Why Discretionary Review Is Not Unconstitutional

Attorneys Jonathan Feigenbaum and Scott Riemer, who represent claimants in long term disability cases, have published a fascinating article, titled “Did the Supreme Court Flunk Constitutional Law when it Permitted Discretionary Review of Insured ERISA Benefits Cases?” In it, they argue, not surprisingly given the title, that it is unconstitutional for courts to apply discretionary review. In short form, their argument is that it deprives claimants of their constitutional right to have their cases adjudicated by an Article III court, by giving initial decision making, subject to a limited scope of review, to an outside, non-judicial party, without allowing for a full trial in court. This is a simplification of their well-developed thesis, which is more subtle and complicated than that, which is what makes it fun.

The response to their argument, though, rests in the proper response to a gauntlet the authors throw down at the outset of their paper, in which they challenge readers to:

identify any litigation in the federal courts between private litigants, other than discussed in this paper, where the Article III Judge must defer to the decision of the defendant without conducting a full trial on the merits. We bet you can’t.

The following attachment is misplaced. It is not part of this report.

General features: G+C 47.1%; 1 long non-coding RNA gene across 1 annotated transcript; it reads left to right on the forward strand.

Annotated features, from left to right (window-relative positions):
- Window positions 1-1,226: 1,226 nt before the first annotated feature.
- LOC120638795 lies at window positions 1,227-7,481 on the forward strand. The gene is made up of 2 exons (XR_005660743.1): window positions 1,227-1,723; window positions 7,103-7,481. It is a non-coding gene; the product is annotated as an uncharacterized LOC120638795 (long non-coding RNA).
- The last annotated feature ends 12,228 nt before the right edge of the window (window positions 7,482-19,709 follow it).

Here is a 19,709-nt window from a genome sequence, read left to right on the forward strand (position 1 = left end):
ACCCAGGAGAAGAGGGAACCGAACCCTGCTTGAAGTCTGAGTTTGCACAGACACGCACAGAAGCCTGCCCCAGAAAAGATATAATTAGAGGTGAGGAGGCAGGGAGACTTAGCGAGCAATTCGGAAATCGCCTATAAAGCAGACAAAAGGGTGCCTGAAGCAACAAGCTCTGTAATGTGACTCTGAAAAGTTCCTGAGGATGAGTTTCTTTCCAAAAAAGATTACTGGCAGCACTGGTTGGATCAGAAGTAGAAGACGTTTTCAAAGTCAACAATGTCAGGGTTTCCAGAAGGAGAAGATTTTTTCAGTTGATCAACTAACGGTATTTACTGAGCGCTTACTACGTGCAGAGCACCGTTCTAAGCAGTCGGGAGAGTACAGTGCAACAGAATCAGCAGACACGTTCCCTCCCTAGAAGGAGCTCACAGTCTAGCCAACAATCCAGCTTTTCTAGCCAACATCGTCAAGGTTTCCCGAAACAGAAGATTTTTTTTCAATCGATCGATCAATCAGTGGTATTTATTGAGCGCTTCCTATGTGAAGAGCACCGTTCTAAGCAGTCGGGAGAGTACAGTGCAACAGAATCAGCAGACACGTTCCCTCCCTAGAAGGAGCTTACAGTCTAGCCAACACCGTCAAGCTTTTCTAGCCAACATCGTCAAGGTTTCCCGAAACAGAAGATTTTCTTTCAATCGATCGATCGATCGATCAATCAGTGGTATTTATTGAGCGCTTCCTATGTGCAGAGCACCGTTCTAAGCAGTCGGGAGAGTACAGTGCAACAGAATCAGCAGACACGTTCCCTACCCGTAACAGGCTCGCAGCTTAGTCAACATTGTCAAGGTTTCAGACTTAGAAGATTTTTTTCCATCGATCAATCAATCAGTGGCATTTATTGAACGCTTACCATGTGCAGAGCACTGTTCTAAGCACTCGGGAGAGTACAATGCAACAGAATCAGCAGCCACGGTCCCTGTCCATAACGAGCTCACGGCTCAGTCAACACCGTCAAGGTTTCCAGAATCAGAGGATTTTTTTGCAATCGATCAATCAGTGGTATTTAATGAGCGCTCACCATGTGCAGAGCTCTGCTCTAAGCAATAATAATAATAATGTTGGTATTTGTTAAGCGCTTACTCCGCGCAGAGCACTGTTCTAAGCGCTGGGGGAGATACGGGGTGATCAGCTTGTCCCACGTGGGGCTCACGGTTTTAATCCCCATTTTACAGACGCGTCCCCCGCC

This isn’t really what discretionary review does, however. Instead, it is simply a presumption running in favor of the private decision maker – who is best understood as a party to a contract who made a decision that is now being challenged in court by the other party to the contract – under which the other party must rebut the presumption by showing that the decision was not based on substantial enough evidence to support it. The American legal system is rife with these types of presumptions. What is the Moench presumption in stock drop litigation, if not a presumption running against the claimants that they can overcome with the right type of evidence? Employment law, with its burden shifting evidentiary rules, historically was rife with similar examples, in which one party bears a burden of proof only after another party makes a certain showing. The business judgment rule applies a gloss in favor of directors and officers in certain types of cases, which must be overcome by a plaintiff. Patents are presumed valid when challenged in court, and a holder of a registered copyright is presumed to have a valid copyright, unless and until proven otherwise in court.

One could go on like this for hours, making such a list. The point, though, is simple: discretionary review is not an unconstitutional removal from the court system of decision making authority over a claim, but rather the creation by the courts of an evidentiary presumption and a burden of proof, no different than what occurs in numerous other areas of the law.